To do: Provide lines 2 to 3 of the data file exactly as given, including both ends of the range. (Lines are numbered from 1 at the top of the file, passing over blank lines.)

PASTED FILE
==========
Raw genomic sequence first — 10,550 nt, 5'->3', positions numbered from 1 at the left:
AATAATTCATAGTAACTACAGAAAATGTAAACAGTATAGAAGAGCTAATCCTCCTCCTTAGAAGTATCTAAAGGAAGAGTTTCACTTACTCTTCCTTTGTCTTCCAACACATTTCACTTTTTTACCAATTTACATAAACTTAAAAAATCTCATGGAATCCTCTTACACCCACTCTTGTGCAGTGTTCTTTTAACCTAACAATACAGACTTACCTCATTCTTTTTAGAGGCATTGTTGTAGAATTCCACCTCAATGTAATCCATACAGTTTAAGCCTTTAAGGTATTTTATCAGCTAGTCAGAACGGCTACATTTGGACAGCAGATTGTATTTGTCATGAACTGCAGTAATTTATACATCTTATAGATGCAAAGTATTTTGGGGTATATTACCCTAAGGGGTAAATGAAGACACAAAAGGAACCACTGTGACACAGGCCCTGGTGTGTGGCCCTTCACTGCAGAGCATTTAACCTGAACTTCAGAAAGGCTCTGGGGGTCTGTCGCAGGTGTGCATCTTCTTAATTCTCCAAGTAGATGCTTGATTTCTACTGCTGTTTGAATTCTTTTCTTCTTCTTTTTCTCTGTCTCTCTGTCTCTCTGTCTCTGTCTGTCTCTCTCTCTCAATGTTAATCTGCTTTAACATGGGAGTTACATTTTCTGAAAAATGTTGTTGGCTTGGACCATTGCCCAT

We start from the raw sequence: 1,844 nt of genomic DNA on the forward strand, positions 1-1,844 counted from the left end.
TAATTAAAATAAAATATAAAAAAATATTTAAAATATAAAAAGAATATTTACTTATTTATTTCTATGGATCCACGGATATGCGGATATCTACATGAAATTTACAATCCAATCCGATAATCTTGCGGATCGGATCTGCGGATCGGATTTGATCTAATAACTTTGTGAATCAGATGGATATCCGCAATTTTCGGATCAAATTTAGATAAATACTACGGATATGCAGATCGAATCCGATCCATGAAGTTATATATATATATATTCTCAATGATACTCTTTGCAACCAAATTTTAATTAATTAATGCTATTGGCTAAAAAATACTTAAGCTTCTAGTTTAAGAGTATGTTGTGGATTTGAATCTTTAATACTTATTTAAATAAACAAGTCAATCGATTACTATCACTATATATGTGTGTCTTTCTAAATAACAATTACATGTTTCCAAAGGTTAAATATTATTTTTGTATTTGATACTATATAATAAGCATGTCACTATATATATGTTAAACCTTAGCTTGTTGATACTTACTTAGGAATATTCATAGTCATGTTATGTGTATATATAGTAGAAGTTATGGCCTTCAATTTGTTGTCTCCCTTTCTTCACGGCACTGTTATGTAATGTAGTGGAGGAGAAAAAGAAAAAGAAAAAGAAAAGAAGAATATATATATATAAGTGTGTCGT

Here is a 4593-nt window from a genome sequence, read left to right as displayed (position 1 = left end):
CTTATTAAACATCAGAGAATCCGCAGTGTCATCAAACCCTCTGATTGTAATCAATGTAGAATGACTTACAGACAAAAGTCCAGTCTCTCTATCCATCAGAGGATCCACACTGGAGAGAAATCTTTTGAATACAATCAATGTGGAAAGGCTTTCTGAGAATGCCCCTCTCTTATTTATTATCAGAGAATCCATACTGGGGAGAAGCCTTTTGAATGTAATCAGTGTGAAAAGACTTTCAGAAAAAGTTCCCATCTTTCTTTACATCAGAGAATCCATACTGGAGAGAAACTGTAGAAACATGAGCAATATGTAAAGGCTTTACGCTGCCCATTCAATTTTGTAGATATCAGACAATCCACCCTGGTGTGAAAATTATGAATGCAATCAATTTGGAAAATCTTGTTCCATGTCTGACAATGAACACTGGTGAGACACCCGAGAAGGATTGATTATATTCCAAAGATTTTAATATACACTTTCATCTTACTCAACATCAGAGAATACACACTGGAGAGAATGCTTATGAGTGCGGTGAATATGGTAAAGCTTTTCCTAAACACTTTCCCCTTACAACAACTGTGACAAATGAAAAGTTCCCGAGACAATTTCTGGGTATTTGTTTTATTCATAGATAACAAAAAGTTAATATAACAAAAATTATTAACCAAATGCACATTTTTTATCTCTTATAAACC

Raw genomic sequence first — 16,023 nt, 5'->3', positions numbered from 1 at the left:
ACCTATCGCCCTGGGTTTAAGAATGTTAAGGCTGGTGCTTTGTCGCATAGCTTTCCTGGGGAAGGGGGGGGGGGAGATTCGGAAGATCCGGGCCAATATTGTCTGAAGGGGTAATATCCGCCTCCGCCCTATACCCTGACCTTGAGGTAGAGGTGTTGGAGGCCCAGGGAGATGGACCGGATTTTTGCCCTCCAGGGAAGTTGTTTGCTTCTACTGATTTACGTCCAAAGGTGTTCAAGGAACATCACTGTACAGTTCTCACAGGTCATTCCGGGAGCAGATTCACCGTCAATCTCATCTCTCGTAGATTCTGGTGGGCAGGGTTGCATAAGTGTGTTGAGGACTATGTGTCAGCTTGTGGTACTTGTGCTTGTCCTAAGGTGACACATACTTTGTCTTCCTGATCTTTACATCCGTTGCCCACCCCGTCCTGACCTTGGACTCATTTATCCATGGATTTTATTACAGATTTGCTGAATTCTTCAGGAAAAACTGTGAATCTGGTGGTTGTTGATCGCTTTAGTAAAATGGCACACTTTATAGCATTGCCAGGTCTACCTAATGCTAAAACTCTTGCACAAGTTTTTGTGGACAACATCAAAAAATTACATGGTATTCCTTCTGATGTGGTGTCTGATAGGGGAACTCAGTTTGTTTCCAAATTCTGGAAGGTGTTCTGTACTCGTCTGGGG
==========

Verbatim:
AATAATTCATAGTAACTACAGAAAATGTAAACAGTATAGAAGAGCTAATCCTCCTCCTTAGAAGTATCTAAAGGAAGAGTTTCACTTACTCTTCCTTTGTCTTCCAACACATTTCACTTTTTTACCAATTTACATAAACTTAAAAAATCTCATGGAATCCTCTTACACCCACTCTTGTGCAGTGTTCTTTTAACCTAACAATACAGACTTACCTCATTCTTTTTAGAGGCATTGTTGTAGAATTCCACCTCAATGTAATCCATACAGTTTAAGCCTTTAAGGTATTTTATCAGCTAGTCAGAACGGCTACATTTGGACAGCAGATTGTATTTGTCATGAACTGCAGTAATTTATACATCTTATAGATGCAAAGTATTTTGGGGTATATTACCCTAAGGGGTAAATGAAGACACAAAAGGAACCACTGTGACACAGGCCCTGGTGTGTGGCCCTTCACTGCAGAGCATTTAACCTGAACTTCAGAAAGGCTCTGGGGGTCTGTCGCAGGTGTGCATCTTCTTAATTCTCCAAGTAGATGCTTGATTTCTACTGCTGTTTGAATTCTTTTCTTCTTCTTTTTCTCTGTCTCTCTGTCTCTCTGTCTCTGTCTGTCTCTCTCTCTCAATGTTAATCTGCTTTAACATGGGAGTTACATTTTCTGAAAAATGTTGTTGGCTTGGACCATTGCCCAT

We start from the raw sequence: 1,844 nt of genomic DNA on the forward strand, positions 1-1,844 counted from the left end.